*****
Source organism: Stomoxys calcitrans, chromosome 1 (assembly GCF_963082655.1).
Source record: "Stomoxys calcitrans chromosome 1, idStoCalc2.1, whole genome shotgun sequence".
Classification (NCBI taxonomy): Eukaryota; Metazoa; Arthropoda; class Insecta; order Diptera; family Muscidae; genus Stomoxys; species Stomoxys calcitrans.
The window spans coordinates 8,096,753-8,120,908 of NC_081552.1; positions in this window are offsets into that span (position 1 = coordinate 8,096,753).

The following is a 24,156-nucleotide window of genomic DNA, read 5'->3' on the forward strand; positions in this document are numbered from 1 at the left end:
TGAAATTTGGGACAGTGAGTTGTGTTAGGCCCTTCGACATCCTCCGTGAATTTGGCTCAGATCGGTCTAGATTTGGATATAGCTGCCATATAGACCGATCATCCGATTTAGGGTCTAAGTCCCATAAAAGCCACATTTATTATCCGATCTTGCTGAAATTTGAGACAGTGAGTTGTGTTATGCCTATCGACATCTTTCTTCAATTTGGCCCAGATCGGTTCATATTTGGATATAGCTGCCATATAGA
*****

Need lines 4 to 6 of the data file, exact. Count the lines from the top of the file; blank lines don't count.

The window spans coordinates 8,096,753-8,120,908 of NC_081552.1; positions in this window are offsets into that span (position 1 = coordinate 8,096,753).

The following is a 24,156-nucleotide window of genomic DNA, read 5'->3' on the forward strand; positions in this document are numbered from 1 at the left end:
TGAAATTTGGGACAGTGAGTTGTGTTAGGCCCTTCGACATCCTCCGTGAATTTGGCTCAGATCGGTCTAGATTTGGATATAGCTGCCATATAGACCGATCATCCGATTTAGGGTCTAAGTCCCATAAAAGCCACATTTATTATCCGATCTTGCTGAAATTTGAGACAGTGAGTTGTGTTATGCCTATCGACATCTTTCTTCAATTTGGCCCAGATCGGTTCATATTTGGATATAGCTGCCATATAGA